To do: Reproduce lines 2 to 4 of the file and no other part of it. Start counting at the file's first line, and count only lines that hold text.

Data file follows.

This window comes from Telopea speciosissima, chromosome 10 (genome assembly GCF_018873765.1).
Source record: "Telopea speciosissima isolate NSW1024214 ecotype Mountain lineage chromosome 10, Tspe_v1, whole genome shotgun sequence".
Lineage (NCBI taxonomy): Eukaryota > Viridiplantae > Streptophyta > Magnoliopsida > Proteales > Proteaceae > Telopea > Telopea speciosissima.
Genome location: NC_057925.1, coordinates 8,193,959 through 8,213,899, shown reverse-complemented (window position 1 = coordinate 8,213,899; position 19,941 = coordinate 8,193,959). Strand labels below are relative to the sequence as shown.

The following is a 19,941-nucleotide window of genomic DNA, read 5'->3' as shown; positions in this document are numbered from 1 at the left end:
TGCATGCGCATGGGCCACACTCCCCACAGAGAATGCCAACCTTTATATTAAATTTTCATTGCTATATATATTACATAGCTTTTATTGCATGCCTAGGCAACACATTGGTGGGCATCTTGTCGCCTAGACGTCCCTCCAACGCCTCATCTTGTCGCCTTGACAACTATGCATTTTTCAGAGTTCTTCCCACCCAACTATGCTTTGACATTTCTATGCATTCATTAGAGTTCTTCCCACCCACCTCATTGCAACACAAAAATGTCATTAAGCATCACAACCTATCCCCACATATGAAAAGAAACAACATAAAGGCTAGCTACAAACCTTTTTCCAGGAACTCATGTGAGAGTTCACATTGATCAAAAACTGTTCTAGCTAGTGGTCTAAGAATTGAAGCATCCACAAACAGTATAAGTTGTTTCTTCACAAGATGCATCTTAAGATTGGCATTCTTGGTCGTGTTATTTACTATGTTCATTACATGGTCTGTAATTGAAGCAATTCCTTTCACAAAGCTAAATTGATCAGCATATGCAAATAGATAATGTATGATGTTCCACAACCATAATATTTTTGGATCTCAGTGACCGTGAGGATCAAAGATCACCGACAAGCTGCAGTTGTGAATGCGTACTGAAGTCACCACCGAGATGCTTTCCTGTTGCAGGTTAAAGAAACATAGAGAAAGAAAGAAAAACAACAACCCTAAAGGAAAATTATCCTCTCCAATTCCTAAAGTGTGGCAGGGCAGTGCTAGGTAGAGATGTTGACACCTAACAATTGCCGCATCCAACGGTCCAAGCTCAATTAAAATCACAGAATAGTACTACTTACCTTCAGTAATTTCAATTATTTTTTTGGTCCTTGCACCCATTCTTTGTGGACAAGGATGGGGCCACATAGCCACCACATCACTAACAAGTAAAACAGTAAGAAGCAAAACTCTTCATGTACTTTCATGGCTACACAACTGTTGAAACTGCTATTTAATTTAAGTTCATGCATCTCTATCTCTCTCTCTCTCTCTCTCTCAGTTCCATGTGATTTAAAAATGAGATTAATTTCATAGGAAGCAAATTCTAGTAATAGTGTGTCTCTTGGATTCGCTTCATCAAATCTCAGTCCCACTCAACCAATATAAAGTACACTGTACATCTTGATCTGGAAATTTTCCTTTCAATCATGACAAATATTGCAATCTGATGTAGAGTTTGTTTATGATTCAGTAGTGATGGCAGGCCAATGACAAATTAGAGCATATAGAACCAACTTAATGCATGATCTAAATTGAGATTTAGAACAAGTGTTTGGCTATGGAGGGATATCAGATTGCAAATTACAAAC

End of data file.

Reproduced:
Source record: "Telopea speciosissima isolate NSW1024214 ecotype Mountain lineage chromosome 10, Tspe_v1, whole genome shotgun sequence".
Lineage (NCBI taxonomy): Eukaryota > Viridiplantae > Streptophyta > Magnoliopsida > Proteales > Proteaceae > Telopea > Telopea speciosissima.
Genome location: NC_057925.1, coordinates 8,193,959 through 8,213,899, shown reverse-complemented (window position 1 = coordinate 8,213,899; position 19,941 = coordinate 8,193,959). Strand labels below are relative to the sequence as shown.